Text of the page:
GEORGE OF PODEBRAD (1420-1471), king of Bohemia, was the son of Victoria of Kunstat and Podebrad, a Bohemian nobleman, who was one of the leaders of the "Orphans" or modern Taborites during the Hussite wars.
For some years after the death of John Huss (1415), the majority of his followers were split into two contending factions: the Hussite Wars began; and the net result of the conflict seemed to be that while the Utraquists, content with the grant of the cup to the laity, were recognized by the pope as the national Church of Bohemia (1433), the more radical Taborites were defeated at the battle of Lipan (1434) and ceased to exist.
In the beginning of 1409 he concluded a treaty with Jagiello at Novogrudok for the purpose, and on the 9th cf July 1410 the combined Polish-Lithuanian forces, reinforced by Hussite auxiliaries,.
The Hussite movement, a victorious expression of Czech nationality, is contemporaneous with the loss of German dominion in Prussia; the exodus of German students from Prague takes place a year before the defeat of the Order at Tannenburg.
The Hussite wars, the feuds of Burgundian and Armagnac, the renewal of the Hundred Years' War, all prevented it from drawing new blood from the west.
The success of the Hussite raids in Germany gave fresh confidence to the Sla y s of Poland.
The city developed with great rapidity, and at the outbreak of the Hussite troubles, early in the 14th century, was next to Prague the most important in Bohemia, having become the favourite residence of several of the Bohemian kings.
By way of reprisals for the Hussite outrages in Prague, the miners of Kuttenberg seized on any Hussites they could find, and burned, beheaded or threw them alive into the shafts of disused mines.
In the Hussite wars it took the utraquist side, was occupied in 1420 by King Sigismund, but retaken the next year by the troops of Prague.
The Hussite movement may be said to have sprung from three sources, which are however closely connected.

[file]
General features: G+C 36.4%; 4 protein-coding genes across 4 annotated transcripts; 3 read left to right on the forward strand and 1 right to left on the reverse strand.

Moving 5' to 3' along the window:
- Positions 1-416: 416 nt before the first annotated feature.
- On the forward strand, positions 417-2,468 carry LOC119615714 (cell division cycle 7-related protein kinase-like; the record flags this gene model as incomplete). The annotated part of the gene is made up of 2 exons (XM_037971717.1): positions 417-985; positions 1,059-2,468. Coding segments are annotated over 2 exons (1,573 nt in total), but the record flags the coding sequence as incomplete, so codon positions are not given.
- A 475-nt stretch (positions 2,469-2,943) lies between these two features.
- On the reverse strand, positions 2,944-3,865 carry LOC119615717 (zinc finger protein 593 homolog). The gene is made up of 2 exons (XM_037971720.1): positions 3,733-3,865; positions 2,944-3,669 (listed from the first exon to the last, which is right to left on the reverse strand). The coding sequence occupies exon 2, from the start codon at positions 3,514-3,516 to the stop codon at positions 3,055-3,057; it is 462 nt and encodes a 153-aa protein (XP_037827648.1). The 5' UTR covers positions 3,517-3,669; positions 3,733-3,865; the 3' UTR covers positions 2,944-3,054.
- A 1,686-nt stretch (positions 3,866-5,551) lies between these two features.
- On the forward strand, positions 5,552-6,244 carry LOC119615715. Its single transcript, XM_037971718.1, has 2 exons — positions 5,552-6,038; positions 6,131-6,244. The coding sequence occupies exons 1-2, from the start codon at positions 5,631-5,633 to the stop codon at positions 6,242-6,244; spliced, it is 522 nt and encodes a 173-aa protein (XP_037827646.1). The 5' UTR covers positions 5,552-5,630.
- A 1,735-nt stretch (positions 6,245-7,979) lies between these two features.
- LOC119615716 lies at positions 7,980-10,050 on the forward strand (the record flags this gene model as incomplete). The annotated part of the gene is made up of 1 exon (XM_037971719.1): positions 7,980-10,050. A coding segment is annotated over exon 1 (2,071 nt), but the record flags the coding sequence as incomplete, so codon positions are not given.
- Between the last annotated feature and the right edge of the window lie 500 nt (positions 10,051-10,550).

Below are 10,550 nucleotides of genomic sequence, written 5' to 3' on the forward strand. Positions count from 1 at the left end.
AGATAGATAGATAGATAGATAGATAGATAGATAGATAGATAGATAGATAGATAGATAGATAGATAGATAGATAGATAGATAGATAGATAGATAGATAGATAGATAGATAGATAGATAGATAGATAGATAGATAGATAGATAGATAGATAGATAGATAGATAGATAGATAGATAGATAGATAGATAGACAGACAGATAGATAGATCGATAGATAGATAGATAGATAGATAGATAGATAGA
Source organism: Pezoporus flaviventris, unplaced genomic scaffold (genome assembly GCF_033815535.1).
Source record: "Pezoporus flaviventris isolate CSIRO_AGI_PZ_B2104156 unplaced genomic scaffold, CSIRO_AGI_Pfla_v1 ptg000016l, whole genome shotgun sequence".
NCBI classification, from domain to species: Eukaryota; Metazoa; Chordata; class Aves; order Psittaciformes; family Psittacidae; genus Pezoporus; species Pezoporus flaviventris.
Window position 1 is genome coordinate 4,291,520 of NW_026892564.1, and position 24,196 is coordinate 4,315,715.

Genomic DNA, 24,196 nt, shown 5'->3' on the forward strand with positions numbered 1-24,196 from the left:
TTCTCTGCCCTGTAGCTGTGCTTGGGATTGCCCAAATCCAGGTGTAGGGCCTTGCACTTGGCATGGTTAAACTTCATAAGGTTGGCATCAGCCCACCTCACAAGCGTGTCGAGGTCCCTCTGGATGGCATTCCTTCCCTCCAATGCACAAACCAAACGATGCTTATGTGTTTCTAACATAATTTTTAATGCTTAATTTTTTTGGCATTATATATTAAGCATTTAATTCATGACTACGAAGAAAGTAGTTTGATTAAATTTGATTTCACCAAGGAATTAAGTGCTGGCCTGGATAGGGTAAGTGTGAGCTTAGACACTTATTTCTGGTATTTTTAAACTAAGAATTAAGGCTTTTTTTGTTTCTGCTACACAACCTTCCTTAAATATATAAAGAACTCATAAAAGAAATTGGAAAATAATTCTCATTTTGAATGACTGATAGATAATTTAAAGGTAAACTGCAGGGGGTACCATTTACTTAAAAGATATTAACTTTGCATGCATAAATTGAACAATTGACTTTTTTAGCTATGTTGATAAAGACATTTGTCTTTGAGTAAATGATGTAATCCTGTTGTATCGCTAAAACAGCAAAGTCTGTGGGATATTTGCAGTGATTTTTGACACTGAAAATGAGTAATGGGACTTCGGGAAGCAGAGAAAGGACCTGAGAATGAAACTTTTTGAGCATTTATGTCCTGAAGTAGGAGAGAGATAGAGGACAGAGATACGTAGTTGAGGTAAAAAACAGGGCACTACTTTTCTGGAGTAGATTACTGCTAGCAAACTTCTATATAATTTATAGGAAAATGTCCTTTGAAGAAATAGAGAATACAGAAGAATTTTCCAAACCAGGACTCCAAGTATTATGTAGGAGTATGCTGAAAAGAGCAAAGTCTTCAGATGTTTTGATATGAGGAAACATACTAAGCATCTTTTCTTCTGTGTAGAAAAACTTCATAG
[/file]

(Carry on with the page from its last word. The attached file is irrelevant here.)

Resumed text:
The Hussite movement was also a democratic one, an uprising of the peasantry against the landowners at a period when a third of the soil belonged to the clergy.
The Hussite movement assumed a revolutionary character as soon as the news of the death of Huss reached Prague.
Under the influence of his brother Sigismund, king of the Romans, King Wenceslaus endeavoured to stem the Hussite movement.
On the 30th of July 1419, when a Hussite procession headed by the priest John of Lelivo (in Ger.
The nobles, who though favourable to the Hussite cause yet supported the regent, promised to act as mediators with Sigismund; while the citizens of Prague consented to restore to the royal forces the castle of Vysehrad, which had fallen into their hands.
Unable to maintain himself there he marched to southern Bohemia, and after defeating the Romanists at Sudomef - the first pitched battle of the Hussite wars - he arrived at Usti, one of the earliest meeting-places of the Hussites.
This document, the most important of the Hussite period, runs thus in the wording of the contemporary chronicler, Laurence of Brezova: I.
These articles, which contain the essence of the Hussite doctrine, were rejected by Sigismund, mainly through the influence of the papal legates, who considered them prejudicial to the authority of the Roman see.
After an unsuccessful attempt to storm Zatec the crusaders retreated somewhat ingloriously, on hearing that the Hussite troops were approaching.
The almost uninterrupted series of victories of the Hussites now rendered vain all hope of subduing them by force of arms. Moreover, the conspicuously democratic character of the Hussite movement caused the German princes, who were afraid that such views might extend to their own countries, to desire peace.
On the 1st of August 1431 a large army of crusaders, under Frederick, margrave of Brandenburg, whom Cardinal Cesarini accompanied as papal legate, crossed the Bohemian frontier; on the 14th of August it reached the town of Domazlice (Tauss); but on the arrival of the Hussite army under Prokop the crusaders immediately took to flight, almost without offering resistance.
Prolonged negotiations ensued; but finally a Hussite embassy, led by Prokop and including John of Rokycan, the Taborite bishop Nicolas of Pelhfimov, the "English Hussite," Peter Payne and many others, arrived at Basel on the 4th of January 1433.
On the 5th of July 1436 the compacts were formally accepted and signed at Iglau, in Moravia, by King Sigismund, by the Hussite delegates, and by the representatives of the Roman Church.
From the end of the 16th century the inheritors of the Hussite tradition in Bohemia were included in the more general name of "Protestants" borne by the adherents of the Reformation.
All histories of Bohemia devote a large amount of space to the Hussite movement.